Waiter, water and ice please?
If you’ve dropped chocolate milkshake (like I did with these beauties) or any other delicious food down your favourite top, reach for some ice water first. Dabbing ice water where the food has dropped will prevent stains from setting in. But be sure to use a dabbing motion, and definitely don't rub. 



Too many lipstick kisses 
If you’re lucky enough to be dotted in red lipstick or your favourite rouge shade just tumbled all the way down your dress, head straight to your bread bin. White bread can blot out red lipstick and anything left on your garment should come out in the washing machine. Simply cut off the crust, roll the bread into a little ball and blot away. It’s the best thing since sliced bread.


Know your stain
When in doubt, always check for specific stain removal advice. I often refer to this stain directory, and it's never failed me yet!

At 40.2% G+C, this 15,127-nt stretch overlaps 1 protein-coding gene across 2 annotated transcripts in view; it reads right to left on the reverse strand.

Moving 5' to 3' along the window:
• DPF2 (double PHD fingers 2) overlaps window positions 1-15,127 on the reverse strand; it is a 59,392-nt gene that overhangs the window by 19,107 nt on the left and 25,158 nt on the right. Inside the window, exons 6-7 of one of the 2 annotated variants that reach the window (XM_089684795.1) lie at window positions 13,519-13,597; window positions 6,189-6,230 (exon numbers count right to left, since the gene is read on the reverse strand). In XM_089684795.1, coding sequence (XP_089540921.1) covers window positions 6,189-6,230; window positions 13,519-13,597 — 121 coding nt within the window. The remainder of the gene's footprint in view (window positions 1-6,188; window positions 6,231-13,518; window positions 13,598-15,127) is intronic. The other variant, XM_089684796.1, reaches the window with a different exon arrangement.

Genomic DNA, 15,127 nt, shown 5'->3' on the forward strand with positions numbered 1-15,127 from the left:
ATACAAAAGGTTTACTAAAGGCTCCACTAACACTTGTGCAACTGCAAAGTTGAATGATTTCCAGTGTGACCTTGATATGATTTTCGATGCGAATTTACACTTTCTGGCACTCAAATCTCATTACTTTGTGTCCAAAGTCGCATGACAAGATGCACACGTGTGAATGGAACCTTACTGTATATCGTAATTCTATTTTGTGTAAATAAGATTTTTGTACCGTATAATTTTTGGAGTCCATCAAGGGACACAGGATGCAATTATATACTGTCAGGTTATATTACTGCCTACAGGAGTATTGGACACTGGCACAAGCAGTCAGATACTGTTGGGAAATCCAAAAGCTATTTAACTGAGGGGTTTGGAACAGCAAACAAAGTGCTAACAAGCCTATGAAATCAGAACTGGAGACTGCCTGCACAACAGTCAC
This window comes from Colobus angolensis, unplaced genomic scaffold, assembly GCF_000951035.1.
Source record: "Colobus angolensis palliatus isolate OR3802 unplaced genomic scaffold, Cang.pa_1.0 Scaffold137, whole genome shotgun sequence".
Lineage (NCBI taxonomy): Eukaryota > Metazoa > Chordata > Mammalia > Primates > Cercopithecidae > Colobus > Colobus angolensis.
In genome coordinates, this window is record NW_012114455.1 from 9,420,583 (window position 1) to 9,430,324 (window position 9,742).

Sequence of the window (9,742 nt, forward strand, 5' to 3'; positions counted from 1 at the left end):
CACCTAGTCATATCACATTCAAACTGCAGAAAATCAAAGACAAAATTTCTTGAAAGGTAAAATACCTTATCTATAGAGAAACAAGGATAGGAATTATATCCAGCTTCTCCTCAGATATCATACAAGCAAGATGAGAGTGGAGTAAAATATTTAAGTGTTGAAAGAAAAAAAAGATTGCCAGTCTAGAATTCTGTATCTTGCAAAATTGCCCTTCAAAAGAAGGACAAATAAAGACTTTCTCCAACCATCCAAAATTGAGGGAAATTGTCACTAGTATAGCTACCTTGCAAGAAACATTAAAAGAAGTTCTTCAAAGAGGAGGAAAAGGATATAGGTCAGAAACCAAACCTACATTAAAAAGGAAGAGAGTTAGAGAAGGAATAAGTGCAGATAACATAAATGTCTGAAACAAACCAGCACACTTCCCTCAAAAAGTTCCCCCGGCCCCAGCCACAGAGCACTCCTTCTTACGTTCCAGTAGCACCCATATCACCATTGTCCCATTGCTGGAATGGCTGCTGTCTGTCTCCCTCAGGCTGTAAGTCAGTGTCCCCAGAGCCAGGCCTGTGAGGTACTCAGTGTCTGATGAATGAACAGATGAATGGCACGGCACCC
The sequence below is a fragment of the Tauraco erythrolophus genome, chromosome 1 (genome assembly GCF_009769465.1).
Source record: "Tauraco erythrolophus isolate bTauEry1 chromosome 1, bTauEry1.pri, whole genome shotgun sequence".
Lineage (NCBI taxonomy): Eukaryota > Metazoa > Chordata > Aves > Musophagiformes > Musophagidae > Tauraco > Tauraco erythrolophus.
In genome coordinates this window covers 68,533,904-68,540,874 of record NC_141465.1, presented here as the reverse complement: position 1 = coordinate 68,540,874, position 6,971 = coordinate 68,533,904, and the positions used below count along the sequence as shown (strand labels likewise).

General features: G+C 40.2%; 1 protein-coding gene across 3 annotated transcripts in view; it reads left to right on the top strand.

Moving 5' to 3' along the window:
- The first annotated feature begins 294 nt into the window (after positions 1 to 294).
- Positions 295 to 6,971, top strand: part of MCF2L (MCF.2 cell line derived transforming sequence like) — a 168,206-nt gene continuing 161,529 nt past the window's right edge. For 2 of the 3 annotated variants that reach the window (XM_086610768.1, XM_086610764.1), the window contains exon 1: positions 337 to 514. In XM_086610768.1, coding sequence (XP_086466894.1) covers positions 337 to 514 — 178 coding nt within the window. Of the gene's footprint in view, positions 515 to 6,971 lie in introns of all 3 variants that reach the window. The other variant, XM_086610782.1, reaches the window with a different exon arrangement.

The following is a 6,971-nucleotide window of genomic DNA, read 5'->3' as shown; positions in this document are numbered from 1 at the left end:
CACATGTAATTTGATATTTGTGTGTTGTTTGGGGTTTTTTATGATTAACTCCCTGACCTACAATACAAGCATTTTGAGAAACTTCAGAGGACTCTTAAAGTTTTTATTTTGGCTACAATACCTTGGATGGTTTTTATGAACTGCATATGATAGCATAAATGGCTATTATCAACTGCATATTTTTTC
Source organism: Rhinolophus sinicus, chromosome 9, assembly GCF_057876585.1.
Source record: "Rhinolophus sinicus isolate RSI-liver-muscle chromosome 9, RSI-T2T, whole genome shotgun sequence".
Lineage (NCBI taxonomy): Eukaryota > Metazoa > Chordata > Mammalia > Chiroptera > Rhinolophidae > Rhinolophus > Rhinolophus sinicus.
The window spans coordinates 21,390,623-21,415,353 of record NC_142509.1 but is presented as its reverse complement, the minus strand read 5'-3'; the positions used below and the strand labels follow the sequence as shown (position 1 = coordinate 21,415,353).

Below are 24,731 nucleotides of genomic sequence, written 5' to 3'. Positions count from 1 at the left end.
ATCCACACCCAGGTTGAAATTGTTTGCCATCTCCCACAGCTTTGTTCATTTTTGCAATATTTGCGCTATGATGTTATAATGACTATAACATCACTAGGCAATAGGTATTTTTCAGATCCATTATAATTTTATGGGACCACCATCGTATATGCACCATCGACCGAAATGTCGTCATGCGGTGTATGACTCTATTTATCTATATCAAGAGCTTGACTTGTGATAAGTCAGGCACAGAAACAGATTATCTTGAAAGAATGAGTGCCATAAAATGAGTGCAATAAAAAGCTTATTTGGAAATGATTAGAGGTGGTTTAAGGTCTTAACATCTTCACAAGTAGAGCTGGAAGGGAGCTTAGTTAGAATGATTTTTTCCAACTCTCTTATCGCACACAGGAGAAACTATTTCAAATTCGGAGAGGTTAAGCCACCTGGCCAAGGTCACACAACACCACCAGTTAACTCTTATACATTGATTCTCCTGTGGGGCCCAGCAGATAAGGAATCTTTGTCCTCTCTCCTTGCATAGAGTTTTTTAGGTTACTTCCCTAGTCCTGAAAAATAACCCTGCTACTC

It socks to be lonely
Maybe the guys over at LG know where all the odd socks go, because I definitely don’t! I’ve resorted to keeping mine in fine-mesh bags and my socks stay put and paired. It’s a game changer!

Baby powder those grease and fat stains 
As a baker, I’ve learnt to live with, and love butter. When I’m merrily icing cakes and mixing, it’s very easy to get a drop on my clothing. My new apron is still too pretty for me to not fuss over, so before washing it I sprinkle baby powder over the grease stains, sweep off any excess and leave it for a few minutes. Just repeat until the stain has disappeared, and it works like a treat every time.



Tights TLC 
To prevent ladders in your tights, spray hairspray over them before heading out. And always carry a clear nail polish with you to paint the edges of the rip and stop it getting any worse. 

Stretch out new shoes, without the pain 
Fill up two sealable bags with water and place each one inside the shoes. For hygiene reasons, place the shoes into another sealable bag and then leave them in your freezer overnight. Water expands when it freezes so it will break your shoes in for you. I bet you wish you'd heard that sooner!